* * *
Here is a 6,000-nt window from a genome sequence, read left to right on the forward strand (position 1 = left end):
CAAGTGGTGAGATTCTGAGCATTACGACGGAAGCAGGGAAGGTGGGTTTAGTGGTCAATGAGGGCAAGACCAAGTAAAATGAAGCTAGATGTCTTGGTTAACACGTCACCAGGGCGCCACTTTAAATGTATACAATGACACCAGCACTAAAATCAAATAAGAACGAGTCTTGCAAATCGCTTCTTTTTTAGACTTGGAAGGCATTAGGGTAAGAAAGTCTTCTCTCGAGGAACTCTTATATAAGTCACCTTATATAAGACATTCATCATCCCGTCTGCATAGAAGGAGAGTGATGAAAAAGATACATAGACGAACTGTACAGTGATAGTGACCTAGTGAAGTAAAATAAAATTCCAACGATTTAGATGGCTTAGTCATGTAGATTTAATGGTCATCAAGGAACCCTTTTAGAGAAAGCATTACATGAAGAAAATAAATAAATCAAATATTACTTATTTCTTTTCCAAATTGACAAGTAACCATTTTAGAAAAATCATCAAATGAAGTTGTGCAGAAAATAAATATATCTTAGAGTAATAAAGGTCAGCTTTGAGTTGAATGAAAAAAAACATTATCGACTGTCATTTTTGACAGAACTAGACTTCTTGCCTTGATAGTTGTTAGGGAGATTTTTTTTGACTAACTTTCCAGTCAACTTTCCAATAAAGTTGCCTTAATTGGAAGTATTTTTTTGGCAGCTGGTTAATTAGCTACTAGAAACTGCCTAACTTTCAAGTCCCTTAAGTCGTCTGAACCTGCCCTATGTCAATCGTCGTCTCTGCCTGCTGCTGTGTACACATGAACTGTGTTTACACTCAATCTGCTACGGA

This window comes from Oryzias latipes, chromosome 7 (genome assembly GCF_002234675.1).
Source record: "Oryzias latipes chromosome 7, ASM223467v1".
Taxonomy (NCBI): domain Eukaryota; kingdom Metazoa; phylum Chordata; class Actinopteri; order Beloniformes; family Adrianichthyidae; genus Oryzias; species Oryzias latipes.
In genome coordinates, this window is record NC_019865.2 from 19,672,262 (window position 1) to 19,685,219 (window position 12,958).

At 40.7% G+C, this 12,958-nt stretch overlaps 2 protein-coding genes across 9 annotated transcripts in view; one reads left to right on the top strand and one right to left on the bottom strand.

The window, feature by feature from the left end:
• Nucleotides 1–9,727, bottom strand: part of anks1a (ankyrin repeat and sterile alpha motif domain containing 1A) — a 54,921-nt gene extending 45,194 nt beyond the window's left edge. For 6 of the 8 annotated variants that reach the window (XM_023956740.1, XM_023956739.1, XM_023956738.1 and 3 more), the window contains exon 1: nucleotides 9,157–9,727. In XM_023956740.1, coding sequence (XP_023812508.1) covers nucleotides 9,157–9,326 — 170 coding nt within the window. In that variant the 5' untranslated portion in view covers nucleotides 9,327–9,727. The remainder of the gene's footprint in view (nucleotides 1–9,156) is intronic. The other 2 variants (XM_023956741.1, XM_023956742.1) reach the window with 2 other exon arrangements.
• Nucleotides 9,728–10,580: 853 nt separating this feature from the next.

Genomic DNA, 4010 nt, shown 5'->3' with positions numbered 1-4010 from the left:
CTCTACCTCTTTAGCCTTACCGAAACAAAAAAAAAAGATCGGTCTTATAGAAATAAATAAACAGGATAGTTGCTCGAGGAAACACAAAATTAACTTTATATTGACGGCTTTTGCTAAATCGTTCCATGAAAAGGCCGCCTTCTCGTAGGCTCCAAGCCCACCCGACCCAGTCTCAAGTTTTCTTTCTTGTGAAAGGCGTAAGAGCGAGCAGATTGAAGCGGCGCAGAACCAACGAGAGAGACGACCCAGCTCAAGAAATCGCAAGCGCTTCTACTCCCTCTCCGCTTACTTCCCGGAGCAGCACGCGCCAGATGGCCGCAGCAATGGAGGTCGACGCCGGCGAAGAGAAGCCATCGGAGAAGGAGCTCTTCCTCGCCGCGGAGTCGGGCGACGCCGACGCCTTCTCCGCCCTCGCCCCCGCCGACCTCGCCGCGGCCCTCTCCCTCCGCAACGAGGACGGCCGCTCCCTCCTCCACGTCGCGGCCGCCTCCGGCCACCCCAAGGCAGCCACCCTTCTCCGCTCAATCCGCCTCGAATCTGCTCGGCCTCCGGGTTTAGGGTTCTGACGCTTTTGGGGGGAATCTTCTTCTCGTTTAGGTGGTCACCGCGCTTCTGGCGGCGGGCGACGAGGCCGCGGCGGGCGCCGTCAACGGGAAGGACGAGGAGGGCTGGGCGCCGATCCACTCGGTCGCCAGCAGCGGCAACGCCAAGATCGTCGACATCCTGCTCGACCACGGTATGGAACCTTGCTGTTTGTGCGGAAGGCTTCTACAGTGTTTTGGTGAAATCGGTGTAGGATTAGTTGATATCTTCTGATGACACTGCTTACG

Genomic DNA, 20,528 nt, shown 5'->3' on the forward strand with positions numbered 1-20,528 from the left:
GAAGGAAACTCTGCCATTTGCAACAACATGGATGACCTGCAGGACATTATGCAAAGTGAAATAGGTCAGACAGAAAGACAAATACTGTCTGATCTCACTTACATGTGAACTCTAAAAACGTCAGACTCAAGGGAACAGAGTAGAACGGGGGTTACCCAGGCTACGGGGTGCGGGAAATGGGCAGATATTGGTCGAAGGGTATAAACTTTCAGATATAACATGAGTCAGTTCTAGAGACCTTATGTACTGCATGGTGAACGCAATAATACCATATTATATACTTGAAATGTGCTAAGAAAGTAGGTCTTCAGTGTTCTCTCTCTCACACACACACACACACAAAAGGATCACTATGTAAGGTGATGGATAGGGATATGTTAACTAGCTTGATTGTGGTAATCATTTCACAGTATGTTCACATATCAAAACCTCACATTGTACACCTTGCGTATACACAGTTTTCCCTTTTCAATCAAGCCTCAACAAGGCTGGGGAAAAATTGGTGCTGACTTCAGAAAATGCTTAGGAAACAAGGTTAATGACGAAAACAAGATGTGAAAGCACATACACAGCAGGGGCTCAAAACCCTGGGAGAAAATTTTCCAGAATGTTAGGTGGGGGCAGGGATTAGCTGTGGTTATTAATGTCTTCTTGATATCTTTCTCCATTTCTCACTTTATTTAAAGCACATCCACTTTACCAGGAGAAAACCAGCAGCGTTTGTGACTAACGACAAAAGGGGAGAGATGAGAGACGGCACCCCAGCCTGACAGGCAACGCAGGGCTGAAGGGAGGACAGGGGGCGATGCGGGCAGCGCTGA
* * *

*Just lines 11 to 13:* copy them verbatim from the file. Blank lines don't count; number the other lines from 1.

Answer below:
Genomic DNA, 4010 nt, shown 5'->3' with positions numbered 1-4010 from the left:
CTCTACCTCTTTAGCCTTACCGAAACAAAAAAAAAAGATCGGTCTTATAGAAATAAATAAACAGGATAGTTGCTCGAGGAAACACAAAATTAACTTTATATTGACGGCTTTTGCTAAATCGTTCCATGAAAAGGCCGCCTTCTCGTAGGCTCCAAGCCCACCCGACCCAGTCTCAAGTTTTCTTTCTTGTGAAAGGCGTAAGAGCGAGCAGATTGAAGCGGCGCAGAACCAACGAGAGAGACGACCCAGCTCAAGAAATCGCAAGCGCTTCTACTCCCTCTCCGCTTACTTCCCGGAGCAGCACGCGCCAGATGGCCGCAGCAATGGAGGTCGACGCCGGCGAAGAGAAGCCATCGGAGAAGGAGCTCTTCCTCGCCGCGGAGTCGGGCGACGCCGACGCCTTCTCCGCCCTCGCCCCCGCCGACCTCGCCGCGGCCCTCTCCCTCCGCAACGAGGACGGCCGCTCCCTCCTCCACGTCGCGGCCGCCTCCGGCCACCCCAAGGCAGCCACCCTTCTCCGCTCAATCCGCCTCGAATCTGCTCGGCCTCCGGGTTTAGGGTTCTGACGCTTTTGGGGGGAATCTTCTTCTCGTTTAGGTGGTCACCGCGCTTCTGGCGGCGGGCGACGAGGCCGCGGCGGGCGCCGTCAACGGGAAGGACGAGGAGGGCTGGGCGCCGATCCACTCGGTCGCCAGCAGCGGCAACGCCAAGATCGTCGACATCCTGCTCGACCACGGTATGGAACCTTGCTGTTTGTGCGGAAGGCTTCTACAGTGTTTTGGTGAAATCGGTGTAGGATTAGTTGATATCTTCTGATGACACTGCTTACG

Genomic DNA, 20,528 nt, shown 5'->3' on the forward strand with positions numbered 1-20,528 from the left: